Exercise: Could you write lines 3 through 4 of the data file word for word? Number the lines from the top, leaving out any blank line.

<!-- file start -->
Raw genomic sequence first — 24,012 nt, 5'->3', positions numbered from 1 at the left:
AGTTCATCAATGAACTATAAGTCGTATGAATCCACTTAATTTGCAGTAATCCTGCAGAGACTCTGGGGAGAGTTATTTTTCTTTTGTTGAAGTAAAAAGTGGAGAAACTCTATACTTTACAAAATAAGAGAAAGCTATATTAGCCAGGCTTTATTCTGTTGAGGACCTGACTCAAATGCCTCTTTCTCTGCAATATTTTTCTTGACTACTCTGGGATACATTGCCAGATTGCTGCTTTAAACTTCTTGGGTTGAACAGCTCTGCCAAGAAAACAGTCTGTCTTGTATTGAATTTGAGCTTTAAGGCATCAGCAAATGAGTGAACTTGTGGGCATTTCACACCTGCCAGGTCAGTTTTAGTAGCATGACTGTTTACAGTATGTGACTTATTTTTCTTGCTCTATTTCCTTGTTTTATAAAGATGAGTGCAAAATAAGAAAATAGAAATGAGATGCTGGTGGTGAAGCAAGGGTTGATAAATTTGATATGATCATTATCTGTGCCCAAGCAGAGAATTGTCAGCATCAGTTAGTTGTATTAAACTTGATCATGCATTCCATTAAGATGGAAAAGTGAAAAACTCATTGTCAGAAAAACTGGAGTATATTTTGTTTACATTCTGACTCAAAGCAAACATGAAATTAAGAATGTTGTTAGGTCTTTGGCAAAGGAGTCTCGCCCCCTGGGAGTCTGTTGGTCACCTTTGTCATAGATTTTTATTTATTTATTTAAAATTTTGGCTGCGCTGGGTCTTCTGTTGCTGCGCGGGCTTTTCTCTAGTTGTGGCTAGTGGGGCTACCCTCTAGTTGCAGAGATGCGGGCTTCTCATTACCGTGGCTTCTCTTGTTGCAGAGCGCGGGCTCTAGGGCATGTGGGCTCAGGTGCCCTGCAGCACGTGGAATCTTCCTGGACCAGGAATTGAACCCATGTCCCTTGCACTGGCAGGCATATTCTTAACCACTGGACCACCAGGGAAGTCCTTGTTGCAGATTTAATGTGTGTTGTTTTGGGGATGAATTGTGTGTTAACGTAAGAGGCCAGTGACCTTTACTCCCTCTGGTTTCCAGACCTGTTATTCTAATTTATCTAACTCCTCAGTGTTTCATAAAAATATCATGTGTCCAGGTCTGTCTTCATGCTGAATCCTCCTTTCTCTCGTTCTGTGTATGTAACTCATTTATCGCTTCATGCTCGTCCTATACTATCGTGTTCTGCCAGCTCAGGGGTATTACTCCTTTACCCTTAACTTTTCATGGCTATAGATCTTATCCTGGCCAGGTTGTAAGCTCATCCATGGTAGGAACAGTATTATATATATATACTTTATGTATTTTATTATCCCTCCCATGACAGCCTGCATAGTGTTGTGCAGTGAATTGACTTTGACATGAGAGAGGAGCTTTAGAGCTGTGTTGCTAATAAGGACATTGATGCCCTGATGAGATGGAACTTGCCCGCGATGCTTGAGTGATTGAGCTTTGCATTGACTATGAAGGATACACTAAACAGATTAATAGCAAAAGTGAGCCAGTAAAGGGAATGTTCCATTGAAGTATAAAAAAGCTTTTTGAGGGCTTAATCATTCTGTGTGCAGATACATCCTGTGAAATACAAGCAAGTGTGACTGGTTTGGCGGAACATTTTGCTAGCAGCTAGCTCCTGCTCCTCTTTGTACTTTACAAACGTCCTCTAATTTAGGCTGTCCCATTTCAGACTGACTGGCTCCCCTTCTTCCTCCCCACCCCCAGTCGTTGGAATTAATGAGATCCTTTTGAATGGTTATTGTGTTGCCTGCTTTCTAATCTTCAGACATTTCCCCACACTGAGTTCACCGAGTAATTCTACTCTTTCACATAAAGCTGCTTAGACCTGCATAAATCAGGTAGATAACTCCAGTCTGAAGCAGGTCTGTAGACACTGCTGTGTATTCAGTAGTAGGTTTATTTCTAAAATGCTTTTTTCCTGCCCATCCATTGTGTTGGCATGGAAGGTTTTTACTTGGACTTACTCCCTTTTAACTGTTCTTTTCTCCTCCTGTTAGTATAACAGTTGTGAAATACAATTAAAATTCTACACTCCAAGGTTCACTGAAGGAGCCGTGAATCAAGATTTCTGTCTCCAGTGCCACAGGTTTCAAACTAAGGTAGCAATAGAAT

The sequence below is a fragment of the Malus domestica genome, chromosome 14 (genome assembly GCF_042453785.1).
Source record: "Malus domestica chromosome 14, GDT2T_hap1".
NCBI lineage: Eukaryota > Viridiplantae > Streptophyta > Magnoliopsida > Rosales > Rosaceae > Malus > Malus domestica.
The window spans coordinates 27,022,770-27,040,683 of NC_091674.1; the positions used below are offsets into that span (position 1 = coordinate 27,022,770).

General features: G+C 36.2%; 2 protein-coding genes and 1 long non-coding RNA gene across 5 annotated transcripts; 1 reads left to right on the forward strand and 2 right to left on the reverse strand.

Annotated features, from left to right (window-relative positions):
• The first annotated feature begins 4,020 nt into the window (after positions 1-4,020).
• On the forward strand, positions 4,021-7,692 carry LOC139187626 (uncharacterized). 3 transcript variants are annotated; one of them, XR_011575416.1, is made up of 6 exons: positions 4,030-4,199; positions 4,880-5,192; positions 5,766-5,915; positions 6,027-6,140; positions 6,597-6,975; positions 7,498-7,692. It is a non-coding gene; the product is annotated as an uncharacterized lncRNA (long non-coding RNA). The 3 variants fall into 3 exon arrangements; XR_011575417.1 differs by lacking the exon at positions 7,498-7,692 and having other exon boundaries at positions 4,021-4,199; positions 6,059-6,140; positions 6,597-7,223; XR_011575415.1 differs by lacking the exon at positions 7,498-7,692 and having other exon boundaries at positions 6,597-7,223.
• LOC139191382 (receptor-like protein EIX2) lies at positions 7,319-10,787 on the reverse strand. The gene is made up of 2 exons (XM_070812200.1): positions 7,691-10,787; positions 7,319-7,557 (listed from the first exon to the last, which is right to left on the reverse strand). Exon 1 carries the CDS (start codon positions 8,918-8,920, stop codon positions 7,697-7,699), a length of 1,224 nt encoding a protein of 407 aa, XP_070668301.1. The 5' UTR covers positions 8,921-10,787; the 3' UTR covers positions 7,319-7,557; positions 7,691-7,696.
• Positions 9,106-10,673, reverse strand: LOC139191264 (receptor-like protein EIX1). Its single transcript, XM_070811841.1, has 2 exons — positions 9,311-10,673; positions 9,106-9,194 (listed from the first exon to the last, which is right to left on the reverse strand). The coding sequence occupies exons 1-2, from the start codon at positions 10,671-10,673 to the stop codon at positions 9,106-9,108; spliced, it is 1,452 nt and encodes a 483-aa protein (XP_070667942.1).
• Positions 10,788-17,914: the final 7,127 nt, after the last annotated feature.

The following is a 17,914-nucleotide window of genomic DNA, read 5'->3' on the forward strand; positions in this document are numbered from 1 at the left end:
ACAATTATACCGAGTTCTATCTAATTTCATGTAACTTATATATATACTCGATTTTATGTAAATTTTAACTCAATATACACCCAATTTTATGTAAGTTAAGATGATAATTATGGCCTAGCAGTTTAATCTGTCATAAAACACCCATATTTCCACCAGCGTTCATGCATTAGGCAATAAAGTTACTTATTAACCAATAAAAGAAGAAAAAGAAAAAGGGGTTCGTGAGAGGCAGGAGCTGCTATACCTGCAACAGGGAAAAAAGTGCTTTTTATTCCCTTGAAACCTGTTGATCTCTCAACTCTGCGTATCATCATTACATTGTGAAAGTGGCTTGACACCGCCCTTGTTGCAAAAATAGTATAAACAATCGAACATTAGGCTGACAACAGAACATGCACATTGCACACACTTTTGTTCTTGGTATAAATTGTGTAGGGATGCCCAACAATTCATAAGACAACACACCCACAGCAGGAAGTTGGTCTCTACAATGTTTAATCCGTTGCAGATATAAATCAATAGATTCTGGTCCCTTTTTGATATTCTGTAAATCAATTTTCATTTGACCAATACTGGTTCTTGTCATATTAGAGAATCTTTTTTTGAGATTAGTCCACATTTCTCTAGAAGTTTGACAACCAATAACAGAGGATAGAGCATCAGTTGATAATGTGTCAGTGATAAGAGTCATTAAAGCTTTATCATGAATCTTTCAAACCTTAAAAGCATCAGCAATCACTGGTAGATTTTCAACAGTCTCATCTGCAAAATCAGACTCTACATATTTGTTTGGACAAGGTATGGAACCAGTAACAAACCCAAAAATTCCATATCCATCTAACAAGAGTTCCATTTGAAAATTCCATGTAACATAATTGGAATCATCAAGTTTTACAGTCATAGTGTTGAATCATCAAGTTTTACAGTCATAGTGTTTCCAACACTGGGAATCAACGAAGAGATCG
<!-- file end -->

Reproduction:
The sequence below is a fragment of the Malus domestica genome, chromosome 14 (genome assembly GCF_042453785.1).
Source record: "Malus domestica chromosome 14, GDT2T_hap1".